Category Archives: GENERAL

Then something magical happened.

I apologise for letting 2017 slip by without a book, but I was forced into taking a break. Not only did I need to refill the creative well, I had to remind myself why I do this writing thing. Of course it’s because I have stories to get out of my head, but I’ve realised over the last six months that I also do it for the connection writing brings me.

YOU – the emails, the social media comments, the happy hour conversations about books and publishing in camp kitchens.

To keep the books coming, I had to work out the best way forward for me and in doing so I discovered four things:

  1. I have some of the loveliest readers and a generous writer community behind me. Please, keep sharing the love and recommending my books to your friends because…
  2. Publishing is not about words, it is about numbers. The success of a book has little to do with how hard the author works, or how powerful their prose and plotlines. A book needs a team of people behind it who are equally as passionate, and that includes word of mouth by happy readers.
  3. The thought of no longer being Jenn J McLeod, Author, left me confused and depressed. (I don’t remember who I was before I decided to become a writer ten years ago or who I might end up being without it – and that’s a bit scary.)
  4. Most important of all . . . if I want more readers to be reading my stories, including those living outside Australia (and NZ) I needed to make it happen for myself, which meant being brave, believing in myself, taking back some control and making the hard decisions.

Then something magical happened and I am abuzz with this exciting new chapter in the Jenn J McLeod Author journey.

I so look forward to next year when the UK’s Independent Publisher of the Year, Head of Zeus, will publish my beautiful book with a beautiful cover and distribute it throughout the United Kingdom, Australia, New Zealand, and worldwide. Alleluia!

In fact, the adventure has already begun. Even before the final contracts were signed, I was having editorial discussions and fine-tuning the structure of BOOK #5. That’s how excited my new editor is about this book—a story that is incredibly special to me for reasons I will explain in the coming months. The yet-to-be-titled release holds a place in my heart because it proves some friendships are meant to be.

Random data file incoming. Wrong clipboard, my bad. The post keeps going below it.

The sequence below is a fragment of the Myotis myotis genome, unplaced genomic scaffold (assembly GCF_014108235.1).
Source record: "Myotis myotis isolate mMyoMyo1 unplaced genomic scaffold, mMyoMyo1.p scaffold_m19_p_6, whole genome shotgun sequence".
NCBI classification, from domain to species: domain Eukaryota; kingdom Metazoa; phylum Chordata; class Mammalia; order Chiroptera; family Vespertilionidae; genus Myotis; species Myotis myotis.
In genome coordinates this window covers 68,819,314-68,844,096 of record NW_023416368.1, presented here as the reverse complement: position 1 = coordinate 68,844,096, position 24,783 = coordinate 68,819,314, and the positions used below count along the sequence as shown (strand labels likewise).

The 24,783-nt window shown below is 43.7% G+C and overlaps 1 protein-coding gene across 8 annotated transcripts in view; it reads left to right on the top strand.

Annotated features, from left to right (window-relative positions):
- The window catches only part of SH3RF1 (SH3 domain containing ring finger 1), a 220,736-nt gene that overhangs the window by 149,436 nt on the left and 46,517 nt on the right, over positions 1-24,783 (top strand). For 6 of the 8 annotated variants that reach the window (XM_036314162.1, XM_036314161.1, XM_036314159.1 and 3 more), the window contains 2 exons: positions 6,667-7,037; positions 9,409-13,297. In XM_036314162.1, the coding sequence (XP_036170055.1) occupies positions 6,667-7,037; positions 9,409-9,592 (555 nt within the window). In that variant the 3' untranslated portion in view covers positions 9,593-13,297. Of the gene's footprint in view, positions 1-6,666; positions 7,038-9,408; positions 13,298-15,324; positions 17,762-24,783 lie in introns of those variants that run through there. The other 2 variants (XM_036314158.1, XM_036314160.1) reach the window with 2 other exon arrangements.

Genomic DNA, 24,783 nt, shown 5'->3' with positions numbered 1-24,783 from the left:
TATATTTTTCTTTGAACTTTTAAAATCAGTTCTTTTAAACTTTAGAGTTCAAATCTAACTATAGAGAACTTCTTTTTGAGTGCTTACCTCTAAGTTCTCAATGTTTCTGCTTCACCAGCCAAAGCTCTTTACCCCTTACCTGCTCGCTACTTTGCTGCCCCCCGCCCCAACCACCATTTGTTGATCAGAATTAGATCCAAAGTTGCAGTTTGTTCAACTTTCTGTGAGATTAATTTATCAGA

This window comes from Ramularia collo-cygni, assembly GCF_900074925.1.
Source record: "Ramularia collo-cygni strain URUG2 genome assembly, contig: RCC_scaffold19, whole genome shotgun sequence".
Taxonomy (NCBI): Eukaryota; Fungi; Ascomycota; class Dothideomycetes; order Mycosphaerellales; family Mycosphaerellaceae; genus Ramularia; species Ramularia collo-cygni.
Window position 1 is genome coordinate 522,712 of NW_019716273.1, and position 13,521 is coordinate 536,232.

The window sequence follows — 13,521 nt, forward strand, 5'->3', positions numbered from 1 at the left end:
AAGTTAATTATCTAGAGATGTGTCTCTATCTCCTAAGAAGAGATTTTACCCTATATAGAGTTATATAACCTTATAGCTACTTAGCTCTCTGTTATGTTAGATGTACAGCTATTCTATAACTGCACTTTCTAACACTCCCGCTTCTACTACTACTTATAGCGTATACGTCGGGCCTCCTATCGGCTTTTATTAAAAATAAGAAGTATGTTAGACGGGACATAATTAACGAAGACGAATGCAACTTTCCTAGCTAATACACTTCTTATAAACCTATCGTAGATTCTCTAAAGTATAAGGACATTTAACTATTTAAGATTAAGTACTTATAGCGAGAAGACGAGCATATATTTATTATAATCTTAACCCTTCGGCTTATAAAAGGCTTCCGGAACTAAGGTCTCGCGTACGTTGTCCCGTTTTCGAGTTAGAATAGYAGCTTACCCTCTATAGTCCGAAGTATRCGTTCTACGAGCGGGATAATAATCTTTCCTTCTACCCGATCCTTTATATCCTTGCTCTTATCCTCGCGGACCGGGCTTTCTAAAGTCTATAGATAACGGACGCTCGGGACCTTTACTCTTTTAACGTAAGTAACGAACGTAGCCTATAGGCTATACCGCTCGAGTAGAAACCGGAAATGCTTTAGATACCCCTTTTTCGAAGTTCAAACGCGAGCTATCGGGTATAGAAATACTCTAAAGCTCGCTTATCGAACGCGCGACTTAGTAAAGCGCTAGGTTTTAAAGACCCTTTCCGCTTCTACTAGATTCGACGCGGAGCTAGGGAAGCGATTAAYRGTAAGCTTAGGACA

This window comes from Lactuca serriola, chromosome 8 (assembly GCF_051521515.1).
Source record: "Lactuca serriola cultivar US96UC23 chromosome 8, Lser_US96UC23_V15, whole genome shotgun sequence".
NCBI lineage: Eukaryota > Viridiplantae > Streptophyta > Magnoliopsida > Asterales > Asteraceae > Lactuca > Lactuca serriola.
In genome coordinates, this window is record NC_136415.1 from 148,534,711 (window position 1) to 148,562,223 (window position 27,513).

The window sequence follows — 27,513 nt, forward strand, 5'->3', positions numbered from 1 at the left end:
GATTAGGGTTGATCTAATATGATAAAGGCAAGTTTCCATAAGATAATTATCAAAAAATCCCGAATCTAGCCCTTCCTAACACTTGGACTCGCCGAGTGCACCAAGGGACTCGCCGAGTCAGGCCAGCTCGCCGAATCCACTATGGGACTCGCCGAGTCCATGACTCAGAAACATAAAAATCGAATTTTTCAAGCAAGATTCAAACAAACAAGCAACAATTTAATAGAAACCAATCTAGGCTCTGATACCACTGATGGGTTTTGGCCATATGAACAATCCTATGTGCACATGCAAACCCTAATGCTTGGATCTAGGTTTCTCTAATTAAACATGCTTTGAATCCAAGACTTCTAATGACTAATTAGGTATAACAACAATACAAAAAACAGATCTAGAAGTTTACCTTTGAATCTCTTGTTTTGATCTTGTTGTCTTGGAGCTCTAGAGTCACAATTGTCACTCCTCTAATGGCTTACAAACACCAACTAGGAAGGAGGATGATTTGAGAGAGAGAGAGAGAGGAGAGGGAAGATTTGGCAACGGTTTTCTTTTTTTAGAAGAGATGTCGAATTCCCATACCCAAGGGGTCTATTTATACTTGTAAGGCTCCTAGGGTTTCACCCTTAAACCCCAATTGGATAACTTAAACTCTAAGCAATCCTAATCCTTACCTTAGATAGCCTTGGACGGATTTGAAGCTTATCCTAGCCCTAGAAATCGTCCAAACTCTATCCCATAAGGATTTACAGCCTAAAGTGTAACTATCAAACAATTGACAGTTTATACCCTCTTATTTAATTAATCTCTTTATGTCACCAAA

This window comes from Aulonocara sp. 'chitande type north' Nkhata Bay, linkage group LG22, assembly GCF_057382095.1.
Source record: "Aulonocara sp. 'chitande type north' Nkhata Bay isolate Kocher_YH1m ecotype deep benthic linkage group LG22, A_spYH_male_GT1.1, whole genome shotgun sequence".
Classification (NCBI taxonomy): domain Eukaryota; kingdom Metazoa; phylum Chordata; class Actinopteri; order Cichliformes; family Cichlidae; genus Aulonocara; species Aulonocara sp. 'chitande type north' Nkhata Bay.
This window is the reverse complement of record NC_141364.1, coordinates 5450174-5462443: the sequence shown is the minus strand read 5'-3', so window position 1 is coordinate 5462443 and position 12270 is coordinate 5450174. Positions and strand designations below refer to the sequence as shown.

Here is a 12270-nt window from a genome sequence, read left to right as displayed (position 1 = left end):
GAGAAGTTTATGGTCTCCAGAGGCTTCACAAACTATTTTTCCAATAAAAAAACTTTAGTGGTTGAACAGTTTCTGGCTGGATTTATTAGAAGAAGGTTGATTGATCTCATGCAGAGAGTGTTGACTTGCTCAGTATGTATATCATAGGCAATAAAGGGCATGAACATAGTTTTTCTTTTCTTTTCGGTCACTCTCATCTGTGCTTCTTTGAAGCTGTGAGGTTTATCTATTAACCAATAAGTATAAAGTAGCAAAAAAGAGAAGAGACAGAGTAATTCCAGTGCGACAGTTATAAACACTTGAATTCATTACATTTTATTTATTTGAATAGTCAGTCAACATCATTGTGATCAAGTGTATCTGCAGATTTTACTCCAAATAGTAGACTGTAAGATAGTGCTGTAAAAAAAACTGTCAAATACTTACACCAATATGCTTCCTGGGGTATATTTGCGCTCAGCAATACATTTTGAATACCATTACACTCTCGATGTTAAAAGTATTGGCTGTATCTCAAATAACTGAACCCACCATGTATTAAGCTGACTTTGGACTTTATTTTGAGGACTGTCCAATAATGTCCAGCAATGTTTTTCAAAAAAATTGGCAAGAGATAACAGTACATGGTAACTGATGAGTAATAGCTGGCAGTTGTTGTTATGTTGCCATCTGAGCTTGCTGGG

Did I mention my new editor is excited?

Well, blow me over with a feather, so am I because my new editor is none other than Rosie de Courcy—Rosie who in 1976 read a ‘little’ unpublished manuscript titled ‘The Thorn Birds‘ (later acquiring the UK rights for Futura publishing house in 1977). And if that did not have me blinded with self-doubt and disbelief that she would be interested in my story, the next bit of editor trivia did. Rosie was long time editor for another author you ‘may’ have heard of . . . Maeve Binchy!

Why am I telling you this?

Because The Thorn Birds connection is crucial to the story about how my novel first came to Rosie’s attention. You see, I had a dream and . . . (taking into account Items 1- 4 listed above and with thanks to Tess Woods for kicking my arse into gear and telling me to just bloody go for what I want) I followed that dream.

And that makes this Chinese proverb, which first came to my notice in a card, given to me by a special lady on the release of my debut novel (House for all Seasons), still relevant today.

I can’t wait to share more. So thank you for being on the journey with me and if you have fiction loving friends in the UK, it’s not too early to let them know. Maybe pass this email on or let them know about my website. I hope to be bringing a lot more fabulous UK authors to my new blog series, too: Author Portraits.

Dear readers: She threatened me with a bad review and here’s why.

1starSo, there I am minding my own business when approached by a stranger (who obviously knew me). She told me she’d read and loved all my books, loving them even more as they were free.

‘Free?’ I enquired. ‘I don’t think my books are ever free.’

‘Let me show you where I get all my favourite author books,’ she said and proceeded to search on her iPhone.

And there they were – FREE to download in PDF format.

My first mistake was to let her know (politely) that she was using a pirate site. Her expression was…Well, she was mortified.

My second mistake was trying to make her feel better by acknowledging that some pirate sites can be very clever with the wording to make it appear they are ‘doing the right thing’ by the copyright holder.

Foolishly, I went on the say the pirates are the only ones who make money from such sites. (The lady was older, so my rabbiting on about online affiliate advertising that some sites use to make their money was lost on her. Not so when I added (breathless by now) that her personal details, used to log on and acquire books, including her computer details, will have been sold on to unlimited third parties by now, again providing the pirate people with money.